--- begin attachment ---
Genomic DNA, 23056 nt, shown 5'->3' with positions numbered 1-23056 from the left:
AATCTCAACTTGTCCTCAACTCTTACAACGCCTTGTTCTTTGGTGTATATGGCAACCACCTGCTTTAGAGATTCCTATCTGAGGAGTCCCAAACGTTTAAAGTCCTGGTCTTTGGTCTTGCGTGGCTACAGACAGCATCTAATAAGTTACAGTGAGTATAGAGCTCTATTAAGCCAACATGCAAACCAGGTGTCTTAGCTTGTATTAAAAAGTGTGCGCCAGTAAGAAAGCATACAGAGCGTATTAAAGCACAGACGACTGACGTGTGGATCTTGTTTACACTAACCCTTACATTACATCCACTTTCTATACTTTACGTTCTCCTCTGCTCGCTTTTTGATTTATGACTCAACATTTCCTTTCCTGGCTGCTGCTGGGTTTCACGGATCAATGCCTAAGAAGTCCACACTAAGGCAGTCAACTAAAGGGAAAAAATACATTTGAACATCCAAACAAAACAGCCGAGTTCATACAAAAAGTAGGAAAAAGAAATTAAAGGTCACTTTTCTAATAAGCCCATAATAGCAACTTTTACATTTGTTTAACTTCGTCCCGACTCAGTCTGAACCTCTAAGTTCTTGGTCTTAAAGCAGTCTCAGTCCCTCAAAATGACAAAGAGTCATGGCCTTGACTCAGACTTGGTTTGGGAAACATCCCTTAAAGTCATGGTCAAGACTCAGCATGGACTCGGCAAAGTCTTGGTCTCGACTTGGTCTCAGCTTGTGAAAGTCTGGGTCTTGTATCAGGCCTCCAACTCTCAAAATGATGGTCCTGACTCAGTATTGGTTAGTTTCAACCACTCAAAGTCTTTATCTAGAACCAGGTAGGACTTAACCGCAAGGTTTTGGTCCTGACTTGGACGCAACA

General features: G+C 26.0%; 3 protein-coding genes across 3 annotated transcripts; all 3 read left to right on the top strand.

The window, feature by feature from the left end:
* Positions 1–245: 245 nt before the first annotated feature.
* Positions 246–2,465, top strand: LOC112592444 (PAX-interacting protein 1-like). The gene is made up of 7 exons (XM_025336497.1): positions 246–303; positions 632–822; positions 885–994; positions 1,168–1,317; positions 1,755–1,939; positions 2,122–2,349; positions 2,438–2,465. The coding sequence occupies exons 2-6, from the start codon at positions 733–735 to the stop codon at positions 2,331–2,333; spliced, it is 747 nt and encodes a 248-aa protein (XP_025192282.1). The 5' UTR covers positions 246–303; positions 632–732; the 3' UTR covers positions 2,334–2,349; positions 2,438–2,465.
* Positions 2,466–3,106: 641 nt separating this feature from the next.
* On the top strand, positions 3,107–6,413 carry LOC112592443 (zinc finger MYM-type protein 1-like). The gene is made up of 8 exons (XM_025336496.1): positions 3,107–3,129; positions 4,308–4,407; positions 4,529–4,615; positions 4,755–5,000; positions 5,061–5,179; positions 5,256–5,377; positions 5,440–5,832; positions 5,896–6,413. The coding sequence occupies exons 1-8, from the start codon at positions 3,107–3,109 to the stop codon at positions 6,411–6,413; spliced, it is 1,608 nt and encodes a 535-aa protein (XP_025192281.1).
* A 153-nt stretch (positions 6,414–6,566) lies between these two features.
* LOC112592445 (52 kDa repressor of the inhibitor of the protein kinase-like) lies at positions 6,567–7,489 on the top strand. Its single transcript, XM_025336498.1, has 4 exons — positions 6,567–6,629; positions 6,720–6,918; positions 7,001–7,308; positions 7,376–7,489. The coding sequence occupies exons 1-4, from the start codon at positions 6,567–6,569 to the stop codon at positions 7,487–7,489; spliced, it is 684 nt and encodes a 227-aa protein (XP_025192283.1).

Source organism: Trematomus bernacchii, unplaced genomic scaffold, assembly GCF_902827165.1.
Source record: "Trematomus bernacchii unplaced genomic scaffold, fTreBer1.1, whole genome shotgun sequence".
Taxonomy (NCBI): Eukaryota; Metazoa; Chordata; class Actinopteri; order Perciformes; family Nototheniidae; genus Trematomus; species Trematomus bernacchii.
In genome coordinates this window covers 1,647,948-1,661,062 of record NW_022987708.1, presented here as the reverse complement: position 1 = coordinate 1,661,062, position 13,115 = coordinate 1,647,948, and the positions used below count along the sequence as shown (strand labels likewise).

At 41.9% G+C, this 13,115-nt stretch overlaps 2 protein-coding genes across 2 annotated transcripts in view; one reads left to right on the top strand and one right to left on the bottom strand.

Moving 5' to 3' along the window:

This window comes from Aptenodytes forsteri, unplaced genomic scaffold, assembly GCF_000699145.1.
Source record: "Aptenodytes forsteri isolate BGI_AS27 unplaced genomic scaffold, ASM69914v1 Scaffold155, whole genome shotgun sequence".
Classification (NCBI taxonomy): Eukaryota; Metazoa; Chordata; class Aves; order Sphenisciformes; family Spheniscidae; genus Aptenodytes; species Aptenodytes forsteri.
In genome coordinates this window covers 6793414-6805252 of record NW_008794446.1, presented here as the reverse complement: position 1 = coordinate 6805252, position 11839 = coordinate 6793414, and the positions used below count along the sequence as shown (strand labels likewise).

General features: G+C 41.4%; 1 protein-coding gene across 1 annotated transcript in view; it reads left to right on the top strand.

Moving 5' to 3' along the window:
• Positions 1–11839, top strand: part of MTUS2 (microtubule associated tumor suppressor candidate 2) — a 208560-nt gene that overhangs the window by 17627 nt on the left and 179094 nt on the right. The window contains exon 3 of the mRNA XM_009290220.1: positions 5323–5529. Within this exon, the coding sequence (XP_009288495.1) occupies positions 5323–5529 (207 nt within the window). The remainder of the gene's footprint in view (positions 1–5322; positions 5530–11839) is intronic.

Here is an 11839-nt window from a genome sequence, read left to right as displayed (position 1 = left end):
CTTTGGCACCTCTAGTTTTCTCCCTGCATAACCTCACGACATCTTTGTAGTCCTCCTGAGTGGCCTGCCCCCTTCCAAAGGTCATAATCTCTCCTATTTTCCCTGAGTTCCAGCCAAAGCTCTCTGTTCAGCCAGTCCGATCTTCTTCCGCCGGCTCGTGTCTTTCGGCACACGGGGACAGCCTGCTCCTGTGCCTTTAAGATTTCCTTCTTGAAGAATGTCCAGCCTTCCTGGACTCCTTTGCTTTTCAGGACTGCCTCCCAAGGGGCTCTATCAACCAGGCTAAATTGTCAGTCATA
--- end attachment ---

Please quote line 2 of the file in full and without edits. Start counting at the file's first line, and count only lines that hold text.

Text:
AATCTCAACTTGTCCTCAACTCTTACAACGCCTTGTTCTTTGGTGTATATGGCAACCACCTGCTTTAGAGATTCCTATCTGAGGAGTCCCAAACGTTTAAAGTCCTGGTCTTTGGTCTTGCGTGGCTACAGACAGCATCTAATAAGTTACAGTGAGTATAGAGCTCTATTAAGCCAACATGCAAACCAGGTGTCTTAGCTTGTATTAAAAAGTGTGCGCCAGTAAGAAAGCATACAGAGCGTATTAAAGCACAGACGACTGACGTGTGGATCTTGTTTACACTAACCCTTACATTACATCCACTTTCTATACTTTACGTTCTCCTCTGCTCGCTTTTTGATTTATGACTCAACATTTCCTTTCCTGGCTGCTGCTGGGTTTCACGGATCAATGCCTAAGAAGTCCACACTAAGGCAGTCAACTAAAGGGAAAAAATACATTTGAACATCCAAACAAAACAGCCGAGTTCATACAAAAAGTAGGAAAAAGAAATTAAAGGTCACTTTTCTAATAAGCCCATAATAGCAACTTTTACATTTGTTTAACTTCGTCCCGACTCAGTCTGAACCTCTAAGTTCTTGGTCTTAAAGCAGTCTCAGTCCCTCAAAATGACAAAGAGTCATGGCCTTGACTCAGACTTGGTTTGGGAAACATCCCTTAAAGTCATGGTCAAGACTCAGCATGGACTCGGCAAAGTCTTGGTCTCGACTTGGTCTCAGCTTGTGAAAGTCTGGGTCTTGTATCAGGCCTCCAACTCTCAAAATGATGGTCCTGACTCAGTATTGGTTAGTTTCAACCACTCAAAGTCTTTATCTAGAACCAGGTAGGACTTAACCGCAAGGTTTTGGTCCTGACTTGGACGCAACA